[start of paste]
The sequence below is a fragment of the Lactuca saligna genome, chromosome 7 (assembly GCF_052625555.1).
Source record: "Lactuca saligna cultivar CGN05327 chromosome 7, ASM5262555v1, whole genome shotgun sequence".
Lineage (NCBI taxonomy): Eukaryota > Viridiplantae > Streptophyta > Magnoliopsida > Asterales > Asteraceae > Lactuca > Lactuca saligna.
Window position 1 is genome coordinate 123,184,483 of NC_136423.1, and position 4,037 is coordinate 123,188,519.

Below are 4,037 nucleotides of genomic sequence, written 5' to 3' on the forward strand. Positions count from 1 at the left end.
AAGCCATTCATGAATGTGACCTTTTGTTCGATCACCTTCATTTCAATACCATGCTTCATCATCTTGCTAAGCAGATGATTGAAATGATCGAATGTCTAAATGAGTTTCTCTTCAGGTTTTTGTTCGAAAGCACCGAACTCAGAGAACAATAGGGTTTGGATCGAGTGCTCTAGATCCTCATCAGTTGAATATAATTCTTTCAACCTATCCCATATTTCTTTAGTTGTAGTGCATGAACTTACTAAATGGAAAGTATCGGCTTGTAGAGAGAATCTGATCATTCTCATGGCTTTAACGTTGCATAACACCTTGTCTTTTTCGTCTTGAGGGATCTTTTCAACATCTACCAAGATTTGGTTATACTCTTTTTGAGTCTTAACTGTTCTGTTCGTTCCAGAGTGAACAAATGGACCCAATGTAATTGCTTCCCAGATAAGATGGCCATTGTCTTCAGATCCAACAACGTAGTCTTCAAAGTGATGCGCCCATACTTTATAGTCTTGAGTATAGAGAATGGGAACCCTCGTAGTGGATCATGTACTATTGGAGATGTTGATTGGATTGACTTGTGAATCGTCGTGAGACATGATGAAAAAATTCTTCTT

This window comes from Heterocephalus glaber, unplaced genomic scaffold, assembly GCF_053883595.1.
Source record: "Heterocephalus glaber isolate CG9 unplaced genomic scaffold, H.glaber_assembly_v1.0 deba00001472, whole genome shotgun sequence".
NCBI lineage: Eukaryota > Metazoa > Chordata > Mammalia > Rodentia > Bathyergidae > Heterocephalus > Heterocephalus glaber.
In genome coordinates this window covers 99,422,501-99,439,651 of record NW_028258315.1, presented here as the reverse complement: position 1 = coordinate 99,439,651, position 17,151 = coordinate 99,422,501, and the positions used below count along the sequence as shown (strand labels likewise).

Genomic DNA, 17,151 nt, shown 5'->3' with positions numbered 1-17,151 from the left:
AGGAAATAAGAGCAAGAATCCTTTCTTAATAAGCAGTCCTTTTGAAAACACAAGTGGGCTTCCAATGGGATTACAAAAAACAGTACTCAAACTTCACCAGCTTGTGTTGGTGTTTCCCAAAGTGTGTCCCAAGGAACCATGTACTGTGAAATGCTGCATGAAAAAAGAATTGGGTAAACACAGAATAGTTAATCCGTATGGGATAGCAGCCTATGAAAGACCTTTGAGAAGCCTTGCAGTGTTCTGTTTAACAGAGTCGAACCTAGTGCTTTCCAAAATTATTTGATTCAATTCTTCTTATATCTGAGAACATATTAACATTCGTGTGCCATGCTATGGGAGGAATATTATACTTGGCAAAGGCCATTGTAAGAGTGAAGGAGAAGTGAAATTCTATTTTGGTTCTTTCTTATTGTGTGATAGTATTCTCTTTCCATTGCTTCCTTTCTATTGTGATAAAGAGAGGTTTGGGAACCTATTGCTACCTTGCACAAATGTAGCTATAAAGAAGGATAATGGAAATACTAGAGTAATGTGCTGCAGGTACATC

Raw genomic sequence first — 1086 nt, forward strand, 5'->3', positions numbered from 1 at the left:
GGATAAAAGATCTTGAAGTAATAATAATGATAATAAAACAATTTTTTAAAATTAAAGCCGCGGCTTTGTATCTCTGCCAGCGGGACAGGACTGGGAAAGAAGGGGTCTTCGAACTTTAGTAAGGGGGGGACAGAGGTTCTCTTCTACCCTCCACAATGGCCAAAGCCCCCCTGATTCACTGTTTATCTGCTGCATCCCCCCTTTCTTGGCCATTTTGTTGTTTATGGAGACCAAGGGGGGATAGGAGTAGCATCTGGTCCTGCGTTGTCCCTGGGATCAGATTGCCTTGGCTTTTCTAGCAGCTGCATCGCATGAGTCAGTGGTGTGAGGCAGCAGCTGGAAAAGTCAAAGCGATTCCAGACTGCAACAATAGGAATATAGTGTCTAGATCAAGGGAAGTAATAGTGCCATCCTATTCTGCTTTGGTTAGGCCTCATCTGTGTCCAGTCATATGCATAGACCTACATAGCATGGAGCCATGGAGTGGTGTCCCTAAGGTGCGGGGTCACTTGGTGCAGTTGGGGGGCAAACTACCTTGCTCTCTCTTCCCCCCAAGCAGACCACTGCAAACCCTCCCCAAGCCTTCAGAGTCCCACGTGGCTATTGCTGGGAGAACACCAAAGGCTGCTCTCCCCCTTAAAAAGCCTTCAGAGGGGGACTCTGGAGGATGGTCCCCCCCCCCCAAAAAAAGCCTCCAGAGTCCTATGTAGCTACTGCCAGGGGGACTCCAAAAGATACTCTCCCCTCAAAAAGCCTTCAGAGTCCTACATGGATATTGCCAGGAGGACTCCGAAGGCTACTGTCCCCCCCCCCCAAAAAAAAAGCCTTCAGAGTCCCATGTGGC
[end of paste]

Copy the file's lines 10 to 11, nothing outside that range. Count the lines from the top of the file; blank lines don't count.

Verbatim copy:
In genome coordinates this window covers 99,422,501-99,439,651 of record NW_028258315.1, presented here as the reverse complement: position 1 = coordinate 99,439,651, position 17,151 = coordinate 99,422,501, and the positions used below count along the sequence as shown (strand labels likewise).

Genomic DNA, 17,151 nt, shown 5'->3' with positions numbered 1-17,151 from the left: